Olympic gold medalist Lydia Jacoby waves to the crowd in Seward during her celebratory parade on Thursday, August 5, 2021. (Ashlyn O’Hara/Peninsula Clarion)

Olympic gold medalist Lydia Jacoby waves to the crowd in Seward during her celebratory parade on Thursday, August 5, 2021. (Ashlyn O’Hara/Peninsula Clarion)

Jacoby taking time for herself

After medaling in Tokyo, Olympic champion Lydia Jacoby is enjoying the last of summer before senior year.

Seward’s Olympic gold medalist is winding down from her big wins at the Tokyo games, and said now she’s looking forward to taking some time to regroup at home.

“I’m definitely going to take a few weeks to myself,” Lydia Jacoby, the 17-year-old swimming champion, told the Clarion on Friday.

Jacoby said she had only been back home in Seward for about two days since her Olympic trials competition in Omaha, Nebraska, in mid-June. Although her friends sent her photos of the town’s banners and signs with her face on them, she was still surprised to come home and see them this week.

On Thursday night, Seward even threw a homecoming parade in Jacoby’s honor.

People lined the streets of downtown to welcome home the swimmer, who was riding in a Team USA float with her parents, behind a string of police cars, fire trucks, local lawmakers and Seward Tsunami Swim Club kids.

Jacoby told the Clarion on Friday she was surprised at the number of people who showed up Thursday to cheer her on.

“I had no idea that that many people would come,” she said. “I never expected that.”

Jacoby said the attention has been strange to get used to.

“It’s definitely been a little tough,” she said. “Typically I’m more of a private person.”

But, she said she hopes she’s been able to use her position to inspire other people.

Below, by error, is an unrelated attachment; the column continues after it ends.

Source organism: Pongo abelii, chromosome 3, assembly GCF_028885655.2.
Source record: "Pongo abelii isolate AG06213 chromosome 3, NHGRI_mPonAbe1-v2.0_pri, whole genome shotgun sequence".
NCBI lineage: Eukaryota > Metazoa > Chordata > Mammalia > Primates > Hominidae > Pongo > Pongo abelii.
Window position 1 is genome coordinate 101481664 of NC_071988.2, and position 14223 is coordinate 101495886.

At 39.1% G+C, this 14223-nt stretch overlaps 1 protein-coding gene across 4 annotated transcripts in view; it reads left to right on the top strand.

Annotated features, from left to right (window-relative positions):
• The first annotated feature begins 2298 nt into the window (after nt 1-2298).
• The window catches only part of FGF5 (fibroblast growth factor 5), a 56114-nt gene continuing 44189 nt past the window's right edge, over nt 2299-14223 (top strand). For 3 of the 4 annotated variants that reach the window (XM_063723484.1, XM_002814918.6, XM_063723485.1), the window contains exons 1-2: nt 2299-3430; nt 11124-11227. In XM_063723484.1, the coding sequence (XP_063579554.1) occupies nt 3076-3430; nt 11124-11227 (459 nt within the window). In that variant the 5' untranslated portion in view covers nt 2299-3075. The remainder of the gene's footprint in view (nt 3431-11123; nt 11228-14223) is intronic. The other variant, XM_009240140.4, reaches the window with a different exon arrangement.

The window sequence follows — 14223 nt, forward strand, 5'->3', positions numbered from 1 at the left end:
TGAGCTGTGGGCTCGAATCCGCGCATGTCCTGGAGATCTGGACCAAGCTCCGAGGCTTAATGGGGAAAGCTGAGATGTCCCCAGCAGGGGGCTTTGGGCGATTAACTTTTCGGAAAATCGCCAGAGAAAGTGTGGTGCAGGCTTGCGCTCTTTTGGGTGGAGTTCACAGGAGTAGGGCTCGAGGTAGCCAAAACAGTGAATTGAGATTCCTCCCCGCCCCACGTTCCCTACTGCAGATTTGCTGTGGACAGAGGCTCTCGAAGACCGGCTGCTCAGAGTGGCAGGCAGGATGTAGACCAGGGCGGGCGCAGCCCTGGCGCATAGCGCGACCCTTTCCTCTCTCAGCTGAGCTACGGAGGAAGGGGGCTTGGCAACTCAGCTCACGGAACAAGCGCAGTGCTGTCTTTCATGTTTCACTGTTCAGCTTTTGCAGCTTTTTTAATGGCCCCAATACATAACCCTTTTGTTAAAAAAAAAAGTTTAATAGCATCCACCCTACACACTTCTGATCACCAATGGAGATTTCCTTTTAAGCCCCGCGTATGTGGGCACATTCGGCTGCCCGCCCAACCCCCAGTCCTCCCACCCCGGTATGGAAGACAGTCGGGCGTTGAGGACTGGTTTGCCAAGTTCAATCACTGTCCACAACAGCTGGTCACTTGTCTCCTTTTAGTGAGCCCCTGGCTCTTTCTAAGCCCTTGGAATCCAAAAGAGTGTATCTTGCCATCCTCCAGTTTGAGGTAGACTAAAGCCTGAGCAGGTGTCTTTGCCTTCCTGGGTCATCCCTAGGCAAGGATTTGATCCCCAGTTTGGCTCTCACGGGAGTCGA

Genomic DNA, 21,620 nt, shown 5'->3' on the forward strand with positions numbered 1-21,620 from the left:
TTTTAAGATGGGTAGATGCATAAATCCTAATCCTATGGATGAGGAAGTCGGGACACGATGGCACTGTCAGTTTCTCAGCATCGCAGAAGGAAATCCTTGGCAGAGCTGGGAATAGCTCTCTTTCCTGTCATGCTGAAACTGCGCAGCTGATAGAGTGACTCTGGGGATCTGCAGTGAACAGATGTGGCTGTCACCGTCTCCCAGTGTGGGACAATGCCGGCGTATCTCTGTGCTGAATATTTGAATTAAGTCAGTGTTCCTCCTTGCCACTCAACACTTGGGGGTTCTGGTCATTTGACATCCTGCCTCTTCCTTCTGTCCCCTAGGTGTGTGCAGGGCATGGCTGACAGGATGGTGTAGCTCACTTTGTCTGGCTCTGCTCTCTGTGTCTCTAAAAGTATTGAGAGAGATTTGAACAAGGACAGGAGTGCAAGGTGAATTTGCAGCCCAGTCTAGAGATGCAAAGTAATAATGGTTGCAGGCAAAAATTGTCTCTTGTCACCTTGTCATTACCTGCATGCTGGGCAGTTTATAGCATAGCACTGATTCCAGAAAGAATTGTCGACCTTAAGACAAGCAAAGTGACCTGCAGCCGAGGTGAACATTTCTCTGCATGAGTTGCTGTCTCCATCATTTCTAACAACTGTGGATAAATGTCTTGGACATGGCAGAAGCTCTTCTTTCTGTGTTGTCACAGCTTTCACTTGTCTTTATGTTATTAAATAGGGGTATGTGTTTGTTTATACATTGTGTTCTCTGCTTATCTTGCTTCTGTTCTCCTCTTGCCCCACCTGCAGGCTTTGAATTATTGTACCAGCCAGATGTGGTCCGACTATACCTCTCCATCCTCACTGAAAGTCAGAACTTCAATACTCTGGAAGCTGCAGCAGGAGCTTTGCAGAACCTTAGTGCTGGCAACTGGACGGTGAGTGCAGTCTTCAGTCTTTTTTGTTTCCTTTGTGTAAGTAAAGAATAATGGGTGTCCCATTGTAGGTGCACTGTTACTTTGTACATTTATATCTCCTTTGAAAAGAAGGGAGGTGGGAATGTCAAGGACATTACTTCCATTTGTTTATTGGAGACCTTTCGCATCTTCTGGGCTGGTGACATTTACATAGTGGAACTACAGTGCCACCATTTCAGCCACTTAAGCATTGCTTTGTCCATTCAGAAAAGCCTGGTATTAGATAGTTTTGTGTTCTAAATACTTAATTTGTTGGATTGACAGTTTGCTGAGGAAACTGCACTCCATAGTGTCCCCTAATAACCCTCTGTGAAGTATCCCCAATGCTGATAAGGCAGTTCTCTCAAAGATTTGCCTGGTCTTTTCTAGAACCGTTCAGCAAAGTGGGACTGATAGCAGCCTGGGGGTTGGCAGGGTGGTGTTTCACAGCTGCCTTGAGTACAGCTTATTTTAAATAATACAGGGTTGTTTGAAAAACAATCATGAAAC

Jacoby returned to her family’s house in Seward early Tuesday morning, with a gold medal for Team USA in the 100-meter breaststroke and a silver medal in the women’s 4×100-meter medley relay.

In the 100-meter finals, Jacoby said Lilly King of the United States and Tatjana Schoenmaker of South Africa were expected to place.

“They were definitely favored for that race,” she said Friday.

But, Jacoby said she knew if she kept up with them coming off the turn at the halfway point, she had a decent shot at a medal.

“I can come home stronger,” Jacoby said, noting that she’s always been a “back half swimmer.”

She tapped the wall first in that race, beating both King and Schoenmaker to take home the gold.

But now, back home in Seward, the swimming champion is taking a few weeks off and preparing for her senior year at Seward High School.

After graduation she plans on moving down south to swim for the University of Texas at Austin and study fashion design.

For now, Jacoby said she’s really looking forward to being back with her friends and family for the time she has left in her hometown.

Reach reporter Camille Botello at camille.botello@peninsulaclarion.com.

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